Mendeley is a free reference manager and academic social network that allows its users to easily manage their research, showcase their work, connect and collaborate with over 5 million researchers worldwide.
The company serves its customers via three platforms: desktop, web and mobile (with apps for iOS and Android). But following its acquisition by Elsevier in 2013, Mendeley found itself experiencing some of the challenges that might be expected by any company transitioning from start-up to a more established business, and time to market was longer than it should have been.
How we helped
Equal Experts had already delivered standalone projects for Mendeley and had an ongoing engagement with parent company Elsevier, making us a natural choice for some exploratory work to resolve these matters. Over a six week period, we set out to identify these organisational problems in full – and to propose solutions.
Our core deliverables were to:
- Investigate assumptions around the (perceived) status quo of the current Mendeley infrastructure and code base;
- Enable the production of technical diagrams and documentation showing the actual current state;
- Present recommendations that would enable the client to move forwards more efficiently and effectively.
We achieved this by conducting interviews with staff across all of Mendeley’s technology areas. The interviews enabled us to gather “brain dumps” from individuals of their knowledge of Mendeley’s technical landscape, and to get a view of all current projects in play (including their purpose, tools and processes being used, issues and successes). We also reviewed their associated code repositories.
In the course of this work we observed unnecessarily high levels of customisation and usage of niche tools; a lack of governance around whether products were fit for purpose and the ‘definition of done’; and products being driven by developers rather than customer need.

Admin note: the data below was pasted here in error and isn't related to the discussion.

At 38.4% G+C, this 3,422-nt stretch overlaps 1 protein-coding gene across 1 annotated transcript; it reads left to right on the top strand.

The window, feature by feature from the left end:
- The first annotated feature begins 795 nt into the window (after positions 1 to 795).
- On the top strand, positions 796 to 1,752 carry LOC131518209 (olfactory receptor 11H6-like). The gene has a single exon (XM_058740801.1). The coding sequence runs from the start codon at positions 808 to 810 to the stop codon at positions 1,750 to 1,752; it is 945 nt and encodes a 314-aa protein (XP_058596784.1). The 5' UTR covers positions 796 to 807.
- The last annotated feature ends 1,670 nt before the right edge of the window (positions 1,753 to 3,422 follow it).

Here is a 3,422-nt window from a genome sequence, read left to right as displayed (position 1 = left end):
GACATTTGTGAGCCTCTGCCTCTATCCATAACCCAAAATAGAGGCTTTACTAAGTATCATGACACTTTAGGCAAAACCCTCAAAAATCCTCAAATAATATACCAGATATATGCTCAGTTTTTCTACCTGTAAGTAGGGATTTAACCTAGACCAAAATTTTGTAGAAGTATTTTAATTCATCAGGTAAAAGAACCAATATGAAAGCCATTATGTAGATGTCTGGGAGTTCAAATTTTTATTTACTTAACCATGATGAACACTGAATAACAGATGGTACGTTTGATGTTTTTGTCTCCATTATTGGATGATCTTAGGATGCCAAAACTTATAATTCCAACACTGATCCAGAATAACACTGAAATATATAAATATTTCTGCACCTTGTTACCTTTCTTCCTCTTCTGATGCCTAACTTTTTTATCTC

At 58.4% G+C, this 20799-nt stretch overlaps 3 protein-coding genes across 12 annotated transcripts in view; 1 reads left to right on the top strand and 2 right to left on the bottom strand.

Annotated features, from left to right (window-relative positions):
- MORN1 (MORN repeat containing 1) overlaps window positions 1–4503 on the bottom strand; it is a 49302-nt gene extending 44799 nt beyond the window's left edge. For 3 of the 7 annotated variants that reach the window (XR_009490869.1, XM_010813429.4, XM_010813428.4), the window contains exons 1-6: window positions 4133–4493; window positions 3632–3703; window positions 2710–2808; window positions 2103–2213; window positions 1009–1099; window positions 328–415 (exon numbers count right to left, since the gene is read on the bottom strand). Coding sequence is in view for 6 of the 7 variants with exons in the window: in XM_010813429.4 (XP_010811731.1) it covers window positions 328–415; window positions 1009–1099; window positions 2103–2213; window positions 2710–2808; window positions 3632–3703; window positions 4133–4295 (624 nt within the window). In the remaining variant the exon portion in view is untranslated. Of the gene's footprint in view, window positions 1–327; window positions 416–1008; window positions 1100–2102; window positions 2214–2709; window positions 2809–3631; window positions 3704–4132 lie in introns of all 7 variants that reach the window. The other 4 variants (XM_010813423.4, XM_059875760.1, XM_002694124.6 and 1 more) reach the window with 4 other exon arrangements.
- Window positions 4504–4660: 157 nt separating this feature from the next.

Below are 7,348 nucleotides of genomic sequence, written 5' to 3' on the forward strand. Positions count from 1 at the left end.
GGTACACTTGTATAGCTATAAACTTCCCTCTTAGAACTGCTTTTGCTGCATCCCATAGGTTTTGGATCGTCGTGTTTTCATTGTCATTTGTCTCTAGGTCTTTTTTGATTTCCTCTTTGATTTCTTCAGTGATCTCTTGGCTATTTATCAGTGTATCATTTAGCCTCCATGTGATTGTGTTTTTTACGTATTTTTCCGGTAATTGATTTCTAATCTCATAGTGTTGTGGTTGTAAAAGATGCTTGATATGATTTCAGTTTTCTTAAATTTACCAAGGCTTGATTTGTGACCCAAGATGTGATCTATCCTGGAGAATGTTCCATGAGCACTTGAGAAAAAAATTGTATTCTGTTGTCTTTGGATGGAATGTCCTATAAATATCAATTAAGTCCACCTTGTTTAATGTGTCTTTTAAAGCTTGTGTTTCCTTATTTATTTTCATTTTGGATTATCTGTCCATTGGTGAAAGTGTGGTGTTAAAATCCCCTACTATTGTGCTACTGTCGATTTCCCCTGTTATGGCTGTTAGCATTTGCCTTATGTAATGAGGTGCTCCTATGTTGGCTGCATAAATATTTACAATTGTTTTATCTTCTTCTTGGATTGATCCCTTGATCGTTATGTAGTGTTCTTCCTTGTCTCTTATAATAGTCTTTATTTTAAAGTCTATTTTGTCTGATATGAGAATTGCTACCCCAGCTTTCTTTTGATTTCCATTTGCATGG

As a result, we were able to provide a consolidated list of observations and recommendations for Mendeley to move forward. At a high level, these were:
- Make technology more visible – The Product/Team backlogs should cover all work that that team has to deliver together.
- Prioritise the decommissioning of legacy systems – to remove delivery uncertainty surrounding new initiatives, projects, features and bug fixing; the time/cost of delivery is hard to define when a dependency on a legacy system is identified.
- Simplify and stabilise the deployment pipeline – Continuous deployment is a great goal to aim for, but it shouldn’t come at the cost of a loss in productivity, or the ability to change.
- Adopt a consistent approach to similar problems – While we support team autonomy, working in total isolation is undesirable (check our blog on ‘Platform as a club’ for an example of a successful approach to this).
A clear way ahead – and a bright future
This was a slightly unusual exercise for Equal Experts, in that we did not deliver new software as part of our engagement; instead, we used our expertise in technology and process to solve a different type of business problem. Before we started, the client had an incomplete view of its overall architecture; now it has complete understanding. It all means Mendeley can now make better decisions about its technology choices in future.
And importantly for us, our client was delighted:
“Beth and Dan from Equal Experts conducted a comprehensive review of our technical architecture for us at Mendeley. They adapted brilliantly to focus on the things that were most important to us, and were very good listeners when it came to interviewing members of staff. They objectively recorded the current state and made a number of sensible recommendations. Their work was high quality and we would definitely engage them again. Overall, a valuable exercise and a pleasure to work with this team.”
– David Ingram, Head of Platform at Mendeley